Regulation of doctors and the Bristol inquiryBMJ 1998; 317 doi: https://doi.org/10.1136/bmj.317.7172.1539 (Published 05 December 1998) Cite this as: BMJ 1998;317:1539
Both need to be credible to both the public and doctors
- Richard Smith, Editor
Education and debate pp 1577 1579 Letters p 1592 Personal view 1600
Doctors in Britain have been insufficiently regulated for too long. It has been too easy for doctors to sink into poor and dangerous performance without anybody doing anything. Now—in response to a storm of publicity about bad doctors—we may be in danger of overregulation. The dangers of overregulation may be less obvious than those of underregulation, but in the long run they may be just as damaging.
We contribute to the publicity storm today by publishing an account by a doctor who was appointed to the public inquiry into the case of inadequate cardiothoracic services for children in Bristol and then unceremoniously dumped for unconvincing, possibly political, reasons (p 1577).1 In the current climate it's especially important that the inquiry has the confidence of the medical profession—and that probably means having a doctor as a member.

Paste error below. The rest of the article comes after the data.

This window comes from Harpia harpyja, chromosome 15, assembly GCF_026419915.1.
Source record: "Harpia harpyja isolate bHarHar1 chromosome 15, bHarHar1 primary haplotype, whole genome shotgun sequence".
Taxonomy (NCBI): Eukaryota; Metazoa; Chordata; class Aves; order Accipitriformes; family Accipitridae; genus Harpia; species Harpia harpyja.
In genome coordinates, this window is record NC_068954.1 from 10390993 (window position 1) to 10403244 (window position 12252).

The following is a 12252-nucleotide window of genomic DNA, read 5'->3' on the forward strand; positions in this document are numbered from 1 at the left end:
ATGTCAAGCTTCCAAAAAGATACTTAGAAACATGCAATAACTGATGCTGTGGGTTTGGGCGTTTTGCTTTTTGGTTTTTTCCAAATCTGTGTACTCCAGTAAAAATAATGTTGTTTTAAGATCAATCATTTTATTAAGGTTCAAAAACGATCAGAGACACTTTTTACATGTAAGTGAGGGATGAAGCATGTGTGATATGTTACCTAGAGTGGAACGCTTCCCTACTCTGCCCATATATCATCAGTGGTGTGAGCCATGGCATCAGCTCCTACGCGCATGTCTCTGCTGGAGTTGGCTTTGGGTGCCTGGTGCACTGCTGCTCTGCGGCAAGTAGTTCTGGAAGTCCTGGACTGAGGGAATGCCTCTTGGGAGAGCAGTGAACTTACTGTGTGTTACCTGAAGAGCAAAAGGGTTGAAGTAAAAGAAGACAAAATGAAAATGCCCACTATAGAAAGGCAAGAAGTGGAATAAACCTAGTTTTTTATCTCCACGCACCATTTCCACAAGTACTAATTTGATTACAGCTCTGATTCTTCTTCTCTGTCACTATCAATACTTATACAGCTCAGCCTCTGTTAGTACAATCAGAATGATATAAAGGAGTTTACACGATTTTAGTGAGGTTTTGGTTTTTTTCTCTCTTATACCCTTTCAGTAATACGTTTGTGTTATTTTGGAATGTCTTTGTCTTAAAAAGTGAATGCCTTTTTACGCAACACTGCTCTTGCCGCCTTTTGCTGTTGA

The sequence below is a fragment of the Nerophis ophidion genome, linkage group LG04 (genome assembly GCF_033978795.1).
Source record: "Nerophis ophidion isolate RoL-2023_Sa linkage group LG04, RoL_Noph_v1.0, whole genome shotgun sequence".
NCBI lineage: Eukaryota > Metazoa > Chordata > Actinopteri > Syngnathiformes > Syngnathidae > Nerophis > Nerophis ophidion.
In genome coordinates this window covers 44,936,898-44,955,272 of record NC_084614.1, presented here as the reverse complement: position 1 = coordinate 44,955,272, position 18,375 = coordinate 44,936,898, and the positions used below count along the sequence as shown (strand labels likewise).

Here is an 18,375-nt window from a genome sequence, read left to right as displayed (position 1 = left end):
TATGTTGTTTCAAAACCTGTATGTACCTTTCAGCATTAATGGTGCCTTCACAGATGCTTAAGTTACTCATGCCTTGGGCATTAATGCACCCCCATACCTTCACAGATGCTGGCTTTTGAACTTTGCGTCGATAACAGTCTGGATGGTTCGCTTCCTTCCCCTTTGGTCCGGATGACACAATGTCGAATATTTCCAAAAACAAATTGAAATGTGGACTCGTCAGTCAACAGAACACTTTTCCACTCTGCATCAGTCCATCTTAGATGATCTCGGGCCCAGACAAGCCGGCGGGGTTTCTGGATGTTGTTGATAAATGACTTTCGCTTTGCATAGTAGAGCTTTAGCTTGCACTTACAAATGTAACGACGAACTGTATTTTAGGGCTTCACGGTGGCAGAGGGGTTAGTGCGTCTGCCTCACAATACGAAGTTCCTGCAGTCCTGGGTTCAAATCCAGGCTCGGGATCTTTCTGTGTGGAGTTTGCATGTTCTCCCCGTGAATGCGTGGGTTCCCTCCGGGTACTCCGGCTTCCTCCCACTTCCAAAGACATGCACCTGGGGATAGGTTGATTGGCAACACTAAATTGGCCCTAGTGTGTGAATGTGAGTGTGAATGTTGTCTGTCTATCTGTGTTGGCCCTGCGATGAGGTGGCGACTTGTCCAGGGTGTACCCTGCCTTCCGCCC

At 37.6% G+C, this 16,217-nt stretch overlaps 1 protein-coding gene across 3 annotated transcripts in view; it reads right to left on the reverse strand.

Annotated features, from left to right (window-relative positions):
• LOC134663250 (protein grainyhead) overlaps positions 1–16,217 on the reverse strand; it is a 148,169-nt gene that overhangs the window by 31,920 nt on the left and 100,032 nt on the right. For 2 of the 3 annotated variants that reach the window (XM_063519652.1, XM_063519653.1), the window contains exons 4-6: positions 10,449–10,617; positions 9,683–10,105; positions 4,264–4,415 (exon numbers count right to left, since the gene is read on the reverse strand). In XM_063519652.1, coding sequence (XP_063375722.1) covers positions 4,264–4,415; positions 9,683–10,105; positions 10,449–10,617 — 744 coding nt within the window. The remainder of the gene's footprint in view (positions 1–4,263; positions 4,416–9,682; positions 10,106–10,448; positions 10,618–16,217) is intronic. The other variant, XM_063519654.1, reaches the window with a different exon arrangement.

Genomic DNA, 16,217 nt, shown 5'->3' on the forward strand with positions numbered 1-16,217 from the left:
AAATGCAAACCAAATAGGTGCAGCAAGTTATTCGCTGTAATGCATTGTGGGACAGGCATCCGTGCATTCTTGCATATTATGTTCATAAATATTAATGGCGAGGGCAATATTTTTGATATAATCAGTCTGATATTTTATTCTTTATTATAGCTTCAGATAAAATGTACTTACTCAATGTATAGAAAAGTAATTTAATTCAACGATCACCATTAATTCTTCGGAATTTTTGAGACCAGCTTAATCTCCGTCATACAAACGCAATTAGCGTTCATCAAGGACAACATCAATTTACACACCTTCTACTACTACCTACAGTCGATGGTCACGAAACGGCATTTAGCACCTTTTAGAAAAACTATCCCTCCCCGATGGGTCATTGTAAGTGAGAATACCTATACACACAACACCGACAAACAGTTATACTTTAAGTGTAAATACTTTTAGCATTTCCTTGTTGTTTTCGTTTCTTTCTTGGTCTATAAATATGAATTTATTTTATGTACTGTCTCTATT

The question of whether the Bristol inquiry should include a doctor arises as the intensity of the debate over the regulation of doctors increases exponentially. The General Medical Council took a century and a half to introduce last year a system for responding to poorly performing doctors.2 Proliferating reports of dangerous doctors caused the last government to produce—embarrassingly slowly—guidance on poorly …
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